22 Nov Reasons to be cheerful: how putting other people first makes you happy
via the Guardian by Dan Ariely
Given that motivation is so central to our lives, what do we really know about it? What do we truly understand about how it operates and about its role in our lives? The assumption is that it’s driven by a positive, external reward. Do this, get that. But the story is much more intricate and complex.
One of the most striking aspects of motivation is that it often drives us to achievements that are difficult, challenging and even painful. You may think that you would be happy to spend all your time sitting on a white-sand beach drinking mojitos (feel free to replace with a different activity of your choice) and that as long as you get to fill your days this way, you would be happy forever. But while a few days of hedonistic bliss might be fun from time to time, I can’t imagine that you would be fulfilled by spending your days, weeks, months, years and even your life this way.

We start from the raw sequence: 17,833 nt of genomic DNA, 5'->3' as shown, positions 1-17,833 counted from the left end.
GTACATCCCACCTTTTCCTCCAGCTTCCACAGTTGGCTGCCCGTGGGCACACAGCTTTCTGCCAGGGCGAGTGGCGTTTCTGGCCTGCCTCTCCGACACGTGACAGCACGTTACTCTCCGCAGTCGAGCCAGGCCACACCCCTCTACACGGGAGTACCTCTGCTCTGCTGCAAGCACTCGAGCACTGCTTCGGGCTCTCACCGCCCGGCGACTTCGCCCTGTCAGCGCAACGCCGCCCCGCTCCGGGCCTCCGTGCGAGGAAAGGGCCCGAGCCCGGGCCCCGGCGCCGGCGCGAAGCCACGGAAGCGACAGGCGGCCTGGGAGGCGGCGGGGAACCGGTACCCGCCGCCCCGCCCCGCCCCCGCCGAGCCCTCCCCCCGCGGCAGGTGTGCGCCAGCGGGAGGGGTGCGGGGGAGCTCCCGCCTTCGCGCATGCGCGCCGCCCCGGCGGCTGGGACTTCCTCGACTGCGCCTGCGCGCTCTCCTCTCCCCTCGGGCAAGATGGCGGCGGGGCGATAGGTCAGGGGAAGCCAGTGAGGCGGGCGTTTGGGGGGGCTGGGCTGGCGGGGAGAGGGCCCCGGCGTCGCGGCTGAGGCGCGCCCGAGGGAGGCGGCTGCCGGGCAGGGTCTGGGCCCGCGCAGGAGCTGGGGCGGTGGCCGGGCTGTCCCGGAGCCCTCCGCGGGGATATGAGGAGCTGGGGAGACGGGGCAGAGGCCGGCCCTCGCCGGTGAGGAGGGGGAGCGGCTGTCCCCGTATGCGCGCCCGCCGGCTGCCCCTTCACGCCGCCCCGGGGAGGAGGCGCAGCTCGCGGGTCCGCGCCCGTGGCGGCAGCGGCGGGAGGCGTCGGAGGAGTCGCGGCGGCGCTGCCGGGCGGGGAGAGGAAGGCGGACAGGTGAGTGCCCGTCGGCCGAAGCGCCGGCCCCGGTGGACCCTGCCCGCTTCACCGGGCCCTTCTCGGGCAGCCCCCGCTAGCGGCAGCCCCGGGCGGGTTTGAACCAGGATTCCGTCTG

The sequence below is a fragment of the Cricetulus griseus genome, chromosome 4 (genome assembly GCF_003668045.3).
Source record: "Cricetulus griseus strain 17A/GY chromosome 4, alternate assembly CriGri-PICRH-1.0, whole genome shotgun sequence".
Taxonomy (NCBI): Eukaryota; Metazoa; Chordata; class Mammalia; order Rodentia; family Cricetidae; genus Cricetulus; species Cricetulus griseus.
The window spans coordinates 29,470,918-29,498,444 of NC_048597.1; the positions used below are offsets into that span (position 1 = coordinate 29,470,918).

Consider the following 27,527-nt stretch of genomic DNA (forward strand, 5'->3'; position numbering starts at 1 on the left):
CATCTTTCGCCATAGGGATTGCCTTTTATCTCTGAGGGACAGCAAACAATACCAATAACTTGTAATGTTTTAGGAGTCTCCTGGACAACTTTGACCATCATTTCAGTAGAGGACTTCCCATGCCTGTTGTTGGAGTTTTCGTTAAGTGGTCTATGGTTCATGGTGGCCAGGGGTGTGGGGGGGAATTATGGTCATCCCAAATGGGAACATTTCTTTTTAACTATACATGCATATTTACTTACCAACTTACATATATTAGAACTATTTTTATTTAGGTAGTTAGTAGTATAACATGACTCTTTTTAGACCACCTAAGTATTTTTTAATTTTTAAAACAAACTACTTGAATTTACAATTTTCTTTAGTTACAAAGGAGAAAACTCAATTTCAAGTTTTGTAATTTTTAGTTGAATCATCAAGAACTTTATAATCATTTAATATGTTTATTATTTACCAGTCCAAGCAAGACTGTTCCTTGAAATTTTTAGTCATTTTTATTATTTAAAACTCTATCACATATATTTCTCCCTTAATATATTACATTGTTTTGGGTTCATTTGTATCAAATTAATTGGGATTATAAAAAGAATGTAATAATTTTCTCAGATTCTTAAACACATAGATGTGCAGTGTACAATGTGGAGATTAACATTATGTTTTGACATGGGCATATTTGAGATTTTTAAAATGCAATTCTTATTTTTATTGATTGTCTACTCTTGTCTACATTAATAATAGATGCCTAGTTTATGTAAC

You wouldn’t be fulfilled spending your life in hedonistic bliss
Research that examines the differences between meaning and happiness finds that the things that give us a sense of meaning don’t necessarily make us happy. Moreover, people who report having meaningful lives are often more interested in doing things for others, while those who focus mostly on doing things for themselves report being only superficially happy. Of course, “meaning” is a slippery concept, but its essential quality has to do with having a sense of purpose, value and impact – of being involved in something bigger than the self…
…keep reading the full & original article HERE